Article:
Music Box Theatre Celebrates 90 Years of Cinema With One Week Not to Miss

In a time when all the content anyone could ever desire is quite literally at our fingertips, a movie theater celebrating 90 years in business is a wonder. When that theater is Chicago’s own Music Box Theatre, the cinema palace that anchors the north end of Lake View’s Southport Corridor, it’s a special thing, indeed.

Image courtesy of Music Box Theatre

History buffs would do well to read Bill Stamets’ exhaustively researched rundown of the Music Box’s nine decades (and counting), from details on its construction (though built when vaudeville was still very much a thing, this was quite possibly Chicago’s first theater built solely for “talkies”) to examples of the various Chicago Tribune ads announcing its programming over the years.

“An epicenter for cineastes devoted to the big-screen experience,” he calls it.

As one who’s fallen deep into Peter O’Toole’s dreamy blue eyes at Lawrence of Arabia presented in 70mm; who’s witnessed a hand-painted (!), original print of Disney’s Sleeping Beauty projected above our heads; who’s celebrated new film premieres, sung along with classics, met friends and fellow cinephiles for drinks and a chat; who’s walked under that classic marquee more times that I can count…it’s an epicenter, to say the least.

How can such a revered establishment best celebrate such a landmark milestone? Do more of what they do best, of course: eclectic, inventive programming that truly offers something for everyone. If for some reason you can’t find anything to check out the week of August 22-29 (literally the 90th anniversary, as the Music Box opened for business on August 22, 1929), the Music Box’s programming is a bit like Chicago weather: wait a bit, and it will certainly change.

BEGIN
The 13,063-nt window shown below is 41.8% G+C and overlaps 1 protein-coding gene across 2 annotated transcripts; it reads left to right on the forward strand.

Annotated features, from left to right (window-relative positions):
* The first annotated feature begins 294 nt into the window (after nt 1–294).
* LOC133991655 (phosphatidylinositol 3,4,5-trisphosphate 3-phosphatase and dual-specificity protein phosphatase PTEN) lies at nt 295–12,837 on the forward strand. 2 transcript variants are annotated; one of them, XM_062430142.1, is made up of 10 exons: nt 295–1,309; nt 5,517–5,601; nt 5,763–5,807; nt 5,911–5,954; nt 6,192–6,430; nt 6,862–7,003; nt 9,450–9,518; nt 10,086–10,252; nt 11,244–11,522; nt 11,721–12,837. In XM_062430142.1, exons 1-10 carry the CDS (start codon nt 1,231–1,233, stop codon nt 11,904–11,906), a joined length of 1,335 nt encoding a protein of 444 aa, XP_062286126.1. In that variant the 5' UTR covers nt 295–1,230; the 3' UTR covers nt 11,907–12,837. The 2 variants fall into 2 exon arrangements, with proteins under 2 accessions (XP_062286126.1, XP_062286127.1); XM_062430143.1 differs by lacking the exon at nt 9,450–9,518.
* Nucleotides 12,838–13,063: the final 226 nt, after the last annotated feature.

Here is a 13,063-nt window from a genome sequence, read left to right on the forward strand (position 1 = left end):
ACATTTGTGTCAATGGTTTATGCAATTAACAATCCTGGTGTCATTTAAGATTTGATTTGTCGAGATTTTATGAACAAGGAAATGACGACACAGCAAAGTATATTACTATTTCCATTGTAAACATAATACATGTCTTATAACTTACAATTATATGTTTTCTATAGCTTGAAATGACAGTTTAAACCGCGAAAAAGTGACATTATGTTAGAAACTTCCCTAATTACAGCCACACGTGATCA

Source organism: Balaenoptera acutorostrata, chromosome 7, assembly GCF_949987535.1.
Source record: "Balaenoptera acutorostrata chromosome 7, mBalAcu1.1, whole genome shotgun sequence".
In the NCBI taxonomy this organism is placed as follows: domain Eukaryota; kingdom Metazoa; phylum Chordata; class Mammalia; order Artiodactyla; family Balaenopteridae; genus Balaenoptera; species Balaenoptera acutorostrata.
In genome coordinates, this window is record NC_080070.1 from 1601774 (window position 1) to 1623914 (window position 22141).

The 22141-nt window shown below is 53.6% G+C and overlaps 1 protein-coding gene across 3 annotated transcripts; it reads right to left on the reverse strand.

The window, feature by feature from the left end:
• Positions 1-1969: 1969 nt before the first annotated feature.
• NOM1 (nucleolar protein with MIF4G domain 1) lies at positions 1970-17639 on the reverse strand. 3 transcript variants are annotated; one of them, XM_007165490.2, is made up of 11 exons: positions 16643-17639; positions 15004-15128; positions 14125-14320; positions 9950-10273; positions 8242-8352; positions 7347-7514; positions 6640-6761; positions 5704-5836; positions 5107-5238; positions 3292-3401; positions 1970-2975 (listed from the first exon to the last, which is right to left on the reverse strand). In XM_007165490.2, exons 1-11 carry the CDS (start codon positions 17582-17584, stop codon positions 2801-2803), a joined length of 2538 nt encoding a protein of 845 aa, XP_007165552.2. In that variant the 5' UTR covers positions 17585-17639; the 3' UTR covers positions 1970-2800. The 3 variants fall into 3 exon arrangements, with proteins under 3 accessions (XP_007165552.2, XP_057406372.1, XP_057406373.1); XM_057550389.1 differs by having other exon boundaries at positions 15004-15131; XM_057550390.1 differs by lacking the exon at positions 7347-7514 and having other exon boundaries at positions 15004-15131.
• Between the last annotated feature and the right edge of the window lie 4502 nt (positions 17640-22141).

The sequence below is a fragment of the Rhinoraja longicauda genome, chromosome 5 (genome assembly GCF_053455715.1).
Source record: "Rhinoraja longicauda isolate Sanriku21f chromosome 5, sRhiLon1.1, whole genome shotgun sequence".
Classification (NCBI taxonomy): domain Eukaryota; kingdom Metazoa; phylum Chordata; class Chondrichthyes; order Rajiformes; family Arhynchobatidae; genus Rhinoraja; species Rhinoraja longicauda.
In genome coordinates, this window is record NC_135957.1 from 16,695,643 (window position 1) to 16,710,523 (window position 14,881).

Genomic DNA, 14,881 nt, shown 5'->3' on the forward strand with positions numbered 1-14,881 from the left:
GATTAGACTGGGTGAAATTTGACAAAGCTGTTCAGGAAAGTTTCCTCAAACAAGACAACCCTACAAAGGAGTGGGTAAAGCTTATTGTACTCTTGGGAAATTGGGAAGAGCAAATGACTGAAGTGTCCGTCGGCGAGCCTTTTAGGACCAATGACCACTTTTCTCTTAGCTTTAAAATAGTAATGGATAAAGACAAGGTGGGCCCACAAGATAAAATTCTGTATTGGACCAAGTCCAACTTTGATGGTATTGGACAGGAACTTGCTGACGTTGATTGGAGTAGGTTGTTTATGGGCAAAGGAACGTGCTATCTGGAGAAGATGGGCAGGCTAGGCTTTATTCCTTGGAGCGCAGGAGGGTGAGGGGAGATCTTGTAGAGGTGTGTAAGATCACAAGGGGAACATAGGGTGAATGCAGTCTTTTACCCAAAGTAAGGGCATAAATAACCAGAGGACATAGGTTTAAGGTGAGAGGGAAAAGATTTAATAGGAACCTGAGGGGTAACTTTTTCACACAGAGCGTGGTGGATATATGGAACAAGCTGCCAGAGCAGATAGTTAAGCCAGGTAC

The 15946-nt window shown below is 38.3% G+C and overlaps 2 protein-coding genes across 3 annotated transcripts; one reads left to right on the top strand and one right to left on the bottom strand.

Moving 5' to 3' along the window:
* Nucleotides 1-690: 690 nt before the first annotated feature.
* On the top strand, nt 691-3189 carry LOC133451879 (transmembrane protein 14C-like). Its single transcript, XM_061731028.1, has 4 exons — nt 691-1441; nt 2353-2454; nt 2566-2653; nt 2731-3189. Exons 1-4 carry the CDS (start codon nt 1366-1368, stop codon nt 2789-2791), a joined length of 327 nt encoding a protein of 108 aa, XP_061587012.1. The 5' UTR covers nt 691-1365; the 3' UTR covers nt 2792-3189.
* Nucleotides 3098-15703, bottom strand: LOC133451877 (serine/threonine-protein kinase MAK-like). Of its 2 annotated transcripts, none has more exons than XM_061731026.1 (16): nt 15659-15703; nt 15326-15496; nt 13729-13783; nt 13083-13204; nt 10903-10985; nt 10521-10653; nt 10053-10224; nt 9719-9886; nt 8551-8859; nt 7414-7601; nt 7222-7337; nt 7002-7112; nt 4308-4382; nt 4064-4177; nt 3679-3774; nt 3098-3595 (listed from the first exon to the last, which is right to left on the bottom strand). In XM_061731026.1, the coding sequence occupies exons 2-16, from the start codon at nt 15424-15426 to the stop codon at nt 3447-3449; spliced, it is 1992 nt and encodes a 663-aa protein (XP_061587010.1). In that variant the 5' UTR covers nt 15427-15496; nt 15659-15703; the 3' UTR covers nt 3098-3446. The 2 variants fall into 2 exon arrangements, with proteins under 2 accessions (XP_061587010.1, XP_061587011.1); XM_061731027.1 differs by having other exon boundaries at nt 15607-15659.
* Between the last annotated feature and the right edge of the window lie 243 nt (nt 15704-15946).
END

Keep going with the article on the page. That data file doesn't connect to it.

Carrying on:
A preview of what’s in store as the Music Box turns 90 is below (head here for a full run-down), and the only question that remains is: what will they do when they turn 100?

Image courtesy of Music Box Theatre

Thursday, August 22Innocents of Paris

Transport yourself back to the movie house era when the Music Box first opened with this Maurice Chevalier classic, about a “junk man” who has to choose between love and the stage. Features the classic song, “Louise.”

Friday, August 23The Fugitive, with filmmaker Andrew Davis in person

Right up there with the likes of The Blues Brothers and Ferris Bueller’s Day Off, The Fugitive is quintessentially Chicago, the city as backdrop to the now classic Harrison Ford crime drama. Filmmaker Andrew Davis will be in attendance to share stories about the film, and growing up in the neighborhood around the theater.

Saturday, August 24 — Dolly Parton 9 to 5er

Chalk this one up to the Music Box’s characteristically genius programming: eight hours of non-stop Dolly Parton programming from, yes, 9 to 5. PM to AM, that is. So take an afternoon nap and then claim your seat for a night that will also include The Best Little Whorehouse in TexasRhinestone and Straight Talk. Dolly would be proud.

Sunday, August 25Mary Poppins Sing-A-Long

This one’s for the whole family. The 1964 classic starring Julie Andrews and Dick van Dyke screens on a Sunday afternoon, and stumbling your way through Supercalifragilisticexpialidocious is not only appropriate, it’s encouraged.

Tuesday and Wednesday, August 27 & 28 – Double Features

On Tuesday, the theater’s sister company, arthouse distributor Music Box Films, presents two of their best: the Oscar-winning Polish film Ida (from the masterful Pawel Pawlikowski), and Terence Davies’ haunting The Deep Blue Sea starring Rachel Weisz and Tom Hiddleston. For Wednesday, the double feature is two audience favorites: The Terminator and Robocop, both screening on 35mm.

Image courtesy of Music Box Theatre

Thursday, August 29Back to the Future II on 70mm

Notably absent from the Music Box’s 2019 calendar is their always impressive 70mm Film Festival; not that they haven’t featured the extra-large format plenty this year, from screenings of Roma and Once Upon a Time…in Hollywood to an upcoming engagement of The Joker starring Joaquin Phoenix. See one more classic on 70mm when the theater screens Back to the Future Part II, set in the far-off future of 2015.

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Lisa Trifone